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organizations have their biases, mistakes should be corrected and bias should be tempered by using accepted journalistic methods and professional judgment and tporlg journalism's -- and following journalism's ethics code. but mistakes are not the same thing as reporting fake news. the president's republican colleagues have been too silent in the face of attacks. few in congress have stood up against the president's hostility to the press. government officials are afraid to disagree. just last week at a senate con phers hearing i -- commerce hearing, i ask the f.c.c. chair a yes or no question -- does he agree with the president that the press is the enemy of the people. he did not engage, he would not answer, he let stand the president's remarks. the president's characterization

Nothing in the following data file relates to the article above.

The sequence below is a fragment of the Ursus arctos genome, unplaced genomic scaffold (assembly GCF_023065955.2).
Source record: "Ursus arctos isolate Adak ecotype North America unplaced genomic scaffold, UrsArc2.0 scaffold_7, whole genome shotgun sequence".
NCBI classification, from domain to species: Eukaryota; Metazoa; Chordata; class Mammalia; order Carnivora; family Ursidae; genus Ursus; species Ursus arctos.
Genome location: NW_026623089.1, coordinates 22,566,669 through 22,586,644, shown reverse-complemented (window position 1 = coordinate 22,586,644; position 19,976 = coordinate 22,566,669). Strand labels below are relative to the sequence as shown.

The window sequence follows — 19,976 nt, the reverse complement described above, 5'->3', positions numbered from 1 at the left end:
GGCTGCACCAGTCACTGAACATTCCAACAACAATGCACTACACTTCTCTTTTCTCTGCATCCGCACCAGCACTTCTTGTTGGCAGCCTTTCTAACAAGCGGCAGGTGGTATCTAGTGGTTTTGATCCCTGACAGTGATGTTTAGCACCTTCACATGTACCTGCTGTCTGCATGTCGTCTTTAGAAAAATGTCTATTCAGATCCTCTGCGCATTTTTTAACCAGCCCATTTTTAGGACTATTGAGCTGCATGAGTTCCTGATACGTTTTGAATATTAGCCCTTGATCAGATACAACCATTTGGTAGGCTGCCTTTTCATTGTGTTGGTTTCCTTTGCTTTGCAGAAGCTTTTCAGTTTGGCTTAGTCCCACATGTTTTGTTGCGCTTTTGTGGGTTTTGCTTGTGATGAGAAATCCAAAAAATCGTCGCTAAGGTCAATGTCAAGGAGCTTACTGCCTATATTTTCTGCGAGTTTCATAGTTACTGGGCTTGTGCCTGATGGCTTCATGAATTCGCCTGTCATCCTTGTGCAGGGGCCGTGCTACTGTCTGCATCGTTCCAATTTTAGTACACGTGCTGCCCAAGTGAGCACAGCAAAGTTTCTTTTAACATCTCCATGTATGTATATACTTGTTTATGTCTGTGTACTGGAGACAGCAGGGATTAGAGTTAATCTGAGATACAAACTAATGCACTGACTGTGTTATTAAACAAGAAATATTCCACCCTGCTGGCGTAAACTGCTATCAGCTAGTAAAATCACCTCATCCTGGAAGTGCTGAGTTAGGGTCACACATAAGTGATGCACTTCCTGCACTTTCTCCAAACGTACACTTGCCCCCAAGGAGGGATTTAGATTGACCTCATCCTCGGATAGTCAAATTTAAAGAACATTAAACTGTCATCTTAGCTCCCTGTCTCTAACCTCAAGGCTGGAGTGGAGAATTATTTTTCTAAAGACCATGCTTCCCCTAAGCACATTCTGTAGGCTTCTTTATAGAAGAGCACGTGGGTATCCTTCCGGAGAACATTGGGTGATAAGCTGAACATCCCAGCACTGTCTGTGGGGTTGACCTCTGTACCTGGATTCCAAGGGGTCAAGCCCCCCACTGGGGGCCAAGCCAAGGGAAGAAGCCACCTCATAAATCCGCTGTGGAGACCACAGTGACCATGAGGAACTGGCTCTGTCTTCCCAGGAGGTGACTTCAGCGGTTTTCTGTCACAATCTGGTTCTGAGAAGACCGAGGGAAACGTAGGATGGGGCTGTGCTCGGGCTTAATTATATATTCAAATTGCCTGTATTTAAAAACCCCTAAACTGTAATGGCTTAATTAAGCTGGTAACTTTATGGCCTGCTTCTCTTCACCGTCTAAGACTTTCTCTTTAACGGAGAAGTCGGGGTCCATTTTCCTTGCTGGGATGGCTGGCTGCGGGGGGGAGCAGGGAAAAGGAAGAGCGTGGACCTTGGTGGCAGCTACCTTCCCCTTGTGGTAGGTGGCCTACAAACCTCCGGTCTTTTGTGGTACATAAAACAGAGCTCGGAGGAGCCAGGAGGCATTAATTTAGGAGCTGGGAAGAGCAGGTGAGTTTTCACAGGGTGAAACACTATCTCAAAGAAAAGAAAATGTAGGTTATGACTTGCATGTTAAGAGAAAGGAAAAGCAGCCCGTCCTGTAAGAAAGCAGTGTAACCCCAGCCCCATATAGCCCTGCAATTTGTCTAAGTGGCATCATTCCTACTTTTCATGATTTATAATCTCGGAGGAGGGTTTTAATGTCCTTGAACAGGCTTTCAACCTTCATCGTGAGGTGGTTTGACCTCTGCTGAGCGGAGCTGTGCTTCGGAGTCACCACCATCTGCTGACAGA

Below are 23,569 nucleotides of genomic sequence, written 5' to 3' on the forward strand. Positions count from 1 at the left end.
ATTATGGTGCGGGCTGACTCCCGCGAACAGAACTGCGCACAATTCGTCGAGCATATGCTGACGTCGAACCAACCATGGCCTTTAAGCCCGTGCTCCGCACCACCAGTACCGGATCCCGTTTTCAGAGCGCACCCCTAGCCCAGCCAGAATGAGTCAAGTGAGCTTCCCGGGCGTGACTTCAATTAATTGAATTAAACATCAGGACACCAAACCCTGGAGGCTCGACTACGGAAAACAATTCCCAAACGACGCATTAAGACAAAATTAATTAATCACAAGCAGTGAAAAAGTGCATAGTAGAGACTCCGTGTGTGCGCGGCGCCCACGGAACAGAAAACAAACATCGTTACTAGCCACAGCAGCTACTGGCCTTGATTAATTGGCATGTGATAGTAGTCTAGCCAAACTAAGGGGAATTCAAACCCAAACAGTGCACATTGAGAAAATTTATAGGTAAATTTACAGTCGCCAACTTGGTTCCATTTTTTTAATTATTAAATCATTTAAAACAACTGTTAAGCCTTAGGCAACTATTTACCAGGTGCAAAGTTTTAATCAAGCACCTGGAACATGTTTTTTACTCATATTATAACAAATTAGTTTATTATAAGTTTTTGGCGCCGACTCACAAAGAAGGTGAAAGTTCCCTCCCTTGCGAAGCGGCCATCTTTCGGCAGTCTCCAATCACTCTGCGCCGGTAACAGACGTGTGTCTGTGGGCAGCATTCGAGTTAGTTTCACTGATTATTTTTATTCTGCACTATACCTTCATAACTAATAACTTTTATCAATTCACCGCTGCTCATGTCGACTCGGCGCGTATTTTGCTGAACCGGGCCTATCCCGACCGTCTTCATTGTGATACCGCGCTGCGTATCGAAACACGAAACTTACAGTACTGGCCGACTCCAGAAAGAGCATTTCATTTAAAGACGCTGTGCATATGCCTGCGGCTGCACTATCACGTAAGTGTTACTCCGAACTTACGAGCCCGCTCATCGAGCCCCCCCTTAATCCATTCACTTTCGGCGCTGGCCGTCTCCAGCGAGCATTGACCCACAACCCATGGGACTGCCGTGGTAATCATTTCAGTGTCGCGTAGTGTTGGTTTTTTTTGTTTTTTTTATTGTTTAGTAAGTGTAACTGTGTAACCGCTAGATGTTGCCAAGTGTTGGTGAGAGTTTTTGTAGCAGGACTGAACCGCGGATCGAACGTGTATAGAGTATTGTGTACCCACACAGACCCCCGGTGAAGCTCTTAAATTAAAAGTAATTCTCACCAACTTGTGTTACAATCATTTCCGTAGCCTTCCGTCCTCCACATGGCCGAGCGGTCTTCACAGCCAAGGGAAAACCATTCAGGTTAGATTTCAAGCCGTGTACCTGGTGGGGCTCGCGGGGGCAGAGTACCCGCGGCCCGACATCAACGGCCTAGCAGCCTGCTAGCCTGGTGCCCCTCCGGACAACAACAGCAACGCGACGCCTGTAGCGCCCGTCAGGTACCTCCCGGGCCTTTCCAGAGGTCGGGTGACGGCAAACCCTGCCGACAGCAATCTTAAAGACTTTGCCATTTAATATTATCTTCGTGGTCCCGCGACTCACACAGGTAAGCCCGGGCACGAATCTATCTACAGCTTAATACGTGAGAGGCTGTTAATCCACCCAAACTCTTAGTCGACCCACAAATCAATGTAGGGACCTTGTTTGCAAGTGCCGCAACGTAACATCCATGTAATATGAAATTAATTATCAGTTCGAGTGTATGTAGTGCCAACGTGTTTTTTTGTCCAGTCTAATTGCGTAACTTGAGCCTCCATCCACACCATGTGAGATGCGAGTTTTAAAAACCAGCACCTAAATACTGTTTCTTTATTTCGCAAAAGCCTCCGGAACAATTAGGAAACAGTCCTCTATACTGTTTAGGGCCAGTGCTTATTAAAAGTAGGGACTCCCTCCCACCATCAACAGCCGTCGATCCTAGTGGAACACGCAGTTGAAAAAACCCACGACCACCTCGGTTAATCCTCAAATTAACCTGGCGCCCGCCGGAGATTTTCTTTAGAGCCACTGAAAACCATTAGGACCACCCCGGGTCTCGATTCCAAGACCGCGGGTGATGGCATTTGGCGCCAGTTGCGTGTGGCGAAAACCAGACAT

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of the press as the enemy is reminiscent of president nixon. nixon said, i quote, never forget, the press is the enemy. the press is the enemy. end quote, as recorded in his secret tapes. the press exposed his criminal conduct, which led to his resignation. the press is trump's enemy because they expose his ties to russia. the press' myriad show his constant barrage misrepresentation of fact. nixon's press secretary called "the washington post's" investigative reporting sho sho. that same "post" reporting won the paper a paoultser prize --